Bulletin of the American Physical Society
76th Annual Meeting of the Division of Fluid Dynamics
Sunday–Tuesday, November 19–21, 2023; Washington, DC
Session J17: Free and Forced Convection |
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Chair: Jinzi Huang, NYU Shanghai Room: 145B |
Sunday, November 19, 2023 4:35PM - 4:48PM |
J17.00001: An experimental study on the onset of centrifugal effects in turbulent rotating thermal convection Yun-Bing Hu, Lin Sun, Ke-Qing Xia Due to its relevance to the geo- and astrophysical flows, geostrophic turbulence, involving strong Coriolis effect and intensive turbulence, is of interests in the studies of turbulent rotating Rayleigh-Bénard convection (RRBC). However, the effect of the unavoidable centrifugal force on the geostrophic turbulence is often overlooked. Even the basic issue concerning when the centrifugal effect starts to manifest itself is still unresolved. In this talk we present an experimental study of the onset of centrifugal effect (characterized by the onset Froude number Fr_{c}) in RRBC. The onset Froude number Fr_{c} was first inferred from the increased bulk temperatures measured at cell center, which was found to scale with the Rayleigh number as Fr_{c }~ Ra^{0.55}. This behavior can be understood qualitatively by a local force balance argument, which gives out Fr_{c }~ l_{0}/H and thus predicts that l_{0}/H ~ Ra^{0.55}. Here, l_{0} is the mean free distance of the columnar vortices in RRBC. However, the directly measured PIV results of l_{0} does not support this 0.55 scaling. We thereby revised the local force balance argument by introducing a correction term, and the measured results agreed well with the revised argument. These results should be useful for future theoretical studies on the centrifugal effect in RRBC. |
Sunday, November 19, 2023 4:48PM - 5:01PM |
J17.00002: Rayleigh-Bénard thermal convection perturbed by a horizontal heat flux Jinzi M Huang, Jun Zhang Controlling Rayleigh-Bénard convection is important in many scientific and practical applications. In this talk, we present a simple means to control the vertical heat transfer in Rayleigh-Bénard convection by injecting heat through one lateral side of the fluid domain and extracting the same amount of heat from the opposite side. This horizontal heat flux regulates the large-scale circulation, and increases the heat transfer rate in the vertical direction. Our numerical and theoretical studies demonstrate how a classical Rayleigh-Bénard convection responds to such a perturbation, when the system is near or well above the onset of convection. |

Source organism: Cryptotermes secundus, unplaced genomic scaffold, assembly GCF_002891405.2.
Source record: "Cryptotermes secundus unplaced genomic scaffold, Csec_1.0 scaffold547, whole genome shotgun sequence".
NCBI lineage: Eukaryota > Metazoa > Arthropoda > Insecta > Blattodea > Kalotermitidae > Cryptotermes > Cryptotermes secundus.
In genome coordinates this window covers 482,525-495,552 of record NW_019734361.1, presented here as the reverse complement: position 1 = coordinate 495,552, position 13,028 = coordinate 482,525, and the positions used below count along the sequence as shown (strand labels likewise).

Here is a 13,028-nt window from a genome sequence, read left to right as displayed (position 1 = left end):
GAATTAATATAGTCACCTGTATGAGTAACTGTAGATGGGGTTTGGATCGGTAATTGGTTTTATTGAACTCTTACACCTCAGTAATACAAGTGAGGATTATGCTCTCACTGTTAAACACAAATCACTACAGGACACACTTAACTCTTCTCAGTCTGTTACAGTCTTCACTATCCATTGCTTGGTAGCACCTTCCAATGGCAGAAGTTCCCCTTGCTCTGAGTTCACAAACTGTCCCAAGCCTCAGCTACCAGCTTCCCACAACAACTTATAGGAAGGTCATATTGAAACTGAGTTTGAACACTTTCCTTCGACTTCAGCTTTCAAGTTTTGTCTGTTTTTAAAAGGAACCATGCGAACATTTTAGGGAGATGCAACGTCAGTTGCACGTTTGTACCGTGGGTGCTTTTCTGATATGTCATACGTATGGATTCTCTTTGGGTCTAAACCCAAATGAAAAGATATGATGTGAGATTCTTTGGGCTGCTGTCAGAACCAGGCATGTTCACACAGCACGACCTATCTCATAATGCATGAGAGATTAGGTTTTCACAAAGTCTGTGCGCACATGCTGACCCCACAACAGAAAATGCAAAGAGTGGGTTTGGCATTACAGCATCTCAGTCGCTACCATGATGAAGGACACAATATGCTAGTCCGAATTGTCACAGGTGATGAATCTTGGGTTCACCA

Sunday, November 19, 2023 5:01PM - 5:14PM |
J17.00003: Stability of convection with horizontal buoyancy gradients Stefan G Llewellyn Smith, Clément Audefroy, Michael Le Bars Horizontal convection, in which variations in buoyancy exist on horizontal boundaries, are often contrasted to Rayleigh-Bénard convection as having no steady states. In fact there exist exact solutions to the equations of motion with constant horizontal buoyancy gradients and induced flows. The study of these flows goes back to Hart and Weber in the 1970s. We revisit this situation, with a focus on geophysically-relevant boundary conditions. Unlike the case of Rayleigh-Bénard and Orr-Sommerfeld stability, the marginal modes are no longer two-dimensional with zero frequency. We explore the stabilty boundary given by horizontal Rayleigh number in terms of vertical Rayleigh number. Fully three-dimensional modes are investigated. Finallly the energy stability problem is examined. |
Sunday, November 19, 2023 5:14PM - 5:27PM |
J17.00004: Critical modes of convection induced by Joule heating in a liquid metal battery Innocent Mutabazi, Anupam M Hiremath, Harunori N Yoshikawa Liquid metal batteries (LMB) consists of three super-imposed liquids in stable stratificationof density where two liquid metals (electrodes) sandwich a molten salt that serves as an electrolyte [1]. An electric current of density J_{0} is applied through the liquid system. As the electrical conductivity of the electrolyte is much lower than the electrical conductivities of liquid metals, the electric current induces an internal Joule heating with the density q through the electrolyte. In conduction regime, the temperature profile is linear in both the liquid metals and it has a parabolic profile in the electrolyte. The upper part of the electrolyte and the upper electrode are thermally unstable while the lower part of the electrolyte and the lower electrode are thermally stable. |
Sunday, November 19, 2023 5:27PM - 5:40PM |